Bridges of Hope works with homeless women with children connecting them with a social worker and a group of people who will help the woman become self-supporting.
Salvation Army: Provides meals and temporary housing. They usually need people to ring bells for fund-raising in November and December. Weavers’ participants include Clayton Shenk and Julia Alleman. 540.434.4854
Weavers has been participating in the School Backpack Program for several years. A list of foods for this project will be listed in the Weavers bulletin when it is our month to fill backpacks. Talk to Therese Leigh or another Outreach Committee member.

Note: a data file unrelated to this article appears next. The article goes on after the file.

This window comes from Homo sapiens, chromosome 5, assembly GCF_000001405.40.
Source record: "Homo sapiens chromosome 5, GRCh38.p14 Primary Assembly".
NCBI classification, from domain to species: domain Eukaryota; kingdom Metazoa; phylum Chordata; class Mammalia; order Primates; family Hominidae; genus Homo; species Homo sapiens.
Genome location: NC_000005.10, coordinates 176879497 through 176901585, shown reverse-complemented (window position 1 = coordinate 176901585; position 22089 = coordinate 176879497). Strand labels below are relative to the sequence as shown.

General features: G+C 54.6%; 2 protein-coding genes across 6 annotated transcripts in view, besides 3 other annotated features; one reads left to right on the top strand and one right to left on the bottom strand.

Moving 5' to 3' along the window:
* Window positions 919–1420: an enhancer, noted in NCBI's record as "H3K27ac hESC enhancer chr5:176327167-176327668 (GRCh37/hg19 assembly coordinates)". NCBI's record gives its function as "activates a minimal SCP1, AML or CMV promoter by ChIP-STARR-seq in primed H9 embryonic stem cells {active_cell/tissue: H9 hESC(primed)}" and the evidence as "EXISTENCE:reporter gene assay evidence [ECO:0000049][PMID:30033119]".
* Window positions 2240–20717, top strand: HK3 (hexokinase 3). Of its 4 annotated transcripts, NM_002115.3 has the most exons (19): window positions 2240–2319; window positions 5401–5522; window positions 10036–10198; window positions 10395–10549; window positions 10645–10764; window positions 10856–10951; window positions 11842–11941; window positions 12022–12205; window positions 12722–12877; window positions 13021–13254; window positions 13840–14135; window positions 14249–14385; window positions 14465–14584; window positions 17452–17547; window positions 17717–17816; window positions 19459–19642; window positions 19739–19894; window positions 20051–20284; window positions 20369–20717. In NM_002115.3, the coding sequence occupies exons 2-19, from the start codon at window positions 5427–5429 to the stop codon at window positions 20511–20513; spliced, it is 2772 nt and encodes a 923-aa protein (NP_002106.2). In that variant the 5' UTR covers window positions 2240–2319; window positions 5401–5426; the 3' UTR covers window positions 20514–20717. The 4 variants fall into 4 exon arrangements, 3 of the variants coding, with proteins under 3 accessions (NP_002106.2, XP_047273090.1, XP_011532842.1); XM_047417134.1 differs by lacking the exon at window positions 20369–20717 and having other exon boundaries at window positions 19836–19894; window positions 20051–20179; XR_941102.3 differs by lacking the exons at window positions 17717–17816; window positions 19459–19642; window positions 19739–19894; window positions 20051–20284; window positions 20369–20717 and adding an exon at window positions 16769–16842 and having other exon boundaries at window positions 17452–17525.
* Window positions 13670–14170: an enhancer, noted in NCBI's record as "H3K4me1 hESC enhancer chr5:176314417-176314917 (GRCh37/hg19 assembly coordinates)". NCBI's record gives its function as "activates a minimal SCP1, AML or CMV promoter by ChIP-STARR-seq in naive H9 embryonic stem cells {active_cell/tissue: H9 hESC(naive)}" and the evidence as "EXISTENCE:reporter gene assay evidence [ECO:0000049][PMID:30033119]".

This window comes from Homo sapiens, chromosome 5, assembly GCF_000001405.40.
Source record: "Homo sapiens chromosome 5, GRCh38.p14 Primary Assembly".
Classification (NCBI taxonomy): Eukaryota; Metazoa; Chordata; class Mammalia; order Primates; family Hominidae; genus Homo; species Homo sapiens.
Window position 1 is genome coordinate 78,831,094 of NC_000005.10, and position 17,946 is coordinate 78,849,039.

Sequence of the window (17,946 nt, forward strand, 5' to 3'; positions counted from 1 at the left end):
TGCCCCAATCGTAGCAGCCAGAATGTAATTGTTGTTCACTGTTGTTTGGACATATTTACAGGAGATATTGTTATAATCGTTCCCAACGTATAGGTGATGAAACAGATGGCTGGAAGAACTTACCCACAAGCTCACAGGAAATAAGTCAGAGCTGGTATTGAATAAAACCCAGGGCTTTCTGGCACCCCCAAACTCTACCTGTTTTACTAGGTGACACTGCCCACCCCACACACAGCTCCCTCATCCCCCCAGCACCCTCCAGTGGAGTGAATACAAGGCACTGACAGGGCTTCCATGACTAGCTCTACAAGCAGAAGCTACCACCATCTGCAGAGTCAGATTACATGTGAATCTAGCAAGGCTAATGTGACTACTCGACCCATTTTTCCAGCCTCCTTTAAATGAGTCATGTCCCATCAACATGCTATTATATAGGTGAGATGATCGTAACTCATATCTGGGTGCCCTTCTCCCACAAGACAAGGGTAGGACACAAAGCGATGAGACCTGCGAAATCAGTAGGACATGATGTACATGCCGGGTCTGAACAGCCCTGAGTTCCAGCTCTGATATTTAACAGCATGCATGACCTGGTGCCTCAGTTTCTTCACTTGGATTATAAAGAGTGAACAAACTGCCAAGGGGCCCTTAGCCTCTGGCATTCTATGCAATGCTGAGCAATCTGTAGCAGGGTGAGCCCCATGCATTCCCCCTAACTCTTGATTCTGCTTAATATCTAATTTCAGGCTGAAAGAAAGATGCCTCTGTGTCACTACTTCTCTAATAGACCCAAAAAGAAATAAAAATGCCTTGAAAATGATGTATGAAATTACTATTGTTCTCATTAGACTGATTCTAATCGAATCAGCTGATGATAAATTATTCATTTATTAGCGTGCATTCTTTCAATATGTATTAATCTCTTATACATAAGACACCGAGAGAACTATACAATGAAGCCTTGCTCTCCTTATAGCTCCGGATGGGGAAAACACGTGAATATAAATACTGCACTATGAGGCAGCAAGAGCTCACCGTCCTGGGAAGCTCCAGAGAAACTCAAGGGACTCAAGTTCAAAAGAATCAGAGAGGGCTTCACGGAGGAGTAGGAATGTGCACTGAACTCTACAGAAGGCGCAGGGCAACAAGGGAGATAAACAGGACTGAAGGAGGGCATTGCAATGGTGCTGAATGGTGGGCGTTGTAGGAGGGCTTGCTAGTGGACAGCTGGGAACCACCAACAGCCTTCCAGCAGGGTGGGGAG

Patchwork Pantry: Provides food and basic personal items to families/individuals meeting basic criteria. Patchwork Pantry especially need help during the hours open (just before and after, too) 6-7pm Wednesdays. Donations of garden produce and non-perishables welcomed. Located at Community Mennonite Church, South High and Water Street. See the following for more about this organization:
People helping People is a cooperative ministry of churches in Harrisonburg and Rockingham County, Virginia which helps people in an emergency crisis with resources and guidance. Weavers people have staffed phones for this organization. When individuals come to Shady Oak for help, assistance is coordinated through People helping People.
Stopping sex trafficking
New Creation works to counteract sex trafficking through education, awareness, and raising money through selling items designed and made by former trafficked individuals. See http://newcreationva.org/